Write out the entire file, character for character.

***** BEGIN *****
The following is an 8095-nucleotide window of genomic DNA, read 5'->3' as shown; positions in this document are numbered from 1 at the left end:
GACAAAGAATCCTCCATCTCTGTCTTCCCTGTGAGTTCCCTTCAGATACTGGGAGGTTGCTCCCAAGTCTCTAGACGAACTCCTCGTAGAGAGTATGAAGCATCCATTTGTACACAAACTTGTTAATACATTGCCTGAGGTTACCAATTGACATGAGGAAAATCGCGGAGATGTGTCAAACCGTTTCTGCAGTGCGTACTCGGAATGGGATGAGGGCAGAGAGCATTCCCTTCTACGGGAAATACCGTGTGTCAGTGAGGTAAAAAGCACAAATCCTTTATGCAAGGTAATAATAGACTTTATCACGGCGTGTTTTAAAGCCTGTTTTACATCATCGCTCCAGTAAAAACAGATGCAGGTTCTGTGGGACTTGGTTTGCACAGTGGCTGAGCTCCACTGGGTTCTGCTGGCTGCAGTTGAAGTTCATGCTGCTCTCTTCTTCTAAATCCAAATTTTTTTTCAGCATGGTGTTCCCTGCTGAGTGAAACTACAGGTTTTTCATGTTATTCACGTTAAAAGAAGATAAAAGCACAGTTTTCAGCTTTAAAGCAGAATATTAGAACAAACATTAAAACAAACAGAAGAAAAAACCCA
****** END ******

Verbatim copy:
The following is an 8095-nucleotide window of genomic DNA, read 5'->3' as shown; positions in this document are numbered from 1 at the left end:
GACAAAGAATCCTCCATCTCTGTCTTCCCTGTGAGTTCCCTTCAGATACTGGGAGGTTGCTCCCAAGTCTCTAGACGAACTCCTCGTAGAGAGTATGAAGCATCCATTTGTACACAAACTTGTTAATACATTGCCTGAGGTTACCAATTGACATGAGGAAAATCGCGGAGATGTGTCAAACCGTTTCTGCAGTGCGTACTCGGAATGGGATGAGGGCAGAGAGCATTCCCTTCTACGGGAAATACCGTGTGTCAGTGAGGTAAAAAGCACAAATCCTTTATGCAAGGTAATAATAGACTTTATCACGGCGTGTTTTAAAGCCTGTTTTACATCATCGCTCCAGTAAAAACAGATGCAGGTTCTGTGGGACTTGGTTTGCACAGTGGCTGAGCTCCACTGGGTTCTGCTGGCTGCAGTTGAAGTTCATGCTGCTCTCTTCTTCTAAATCCAAATTTTTTTTCAGCATGGTGTTCCCTGCTGAGTGAAACTACAGGTTTTTCATGTTATTCACGTTAAAAGAAGATAAAAGCACAGTTTTCAGCTTTAAAGCAGAATATTAGAACAAACATTAAAACAAACAGAAGAAAAAACCCA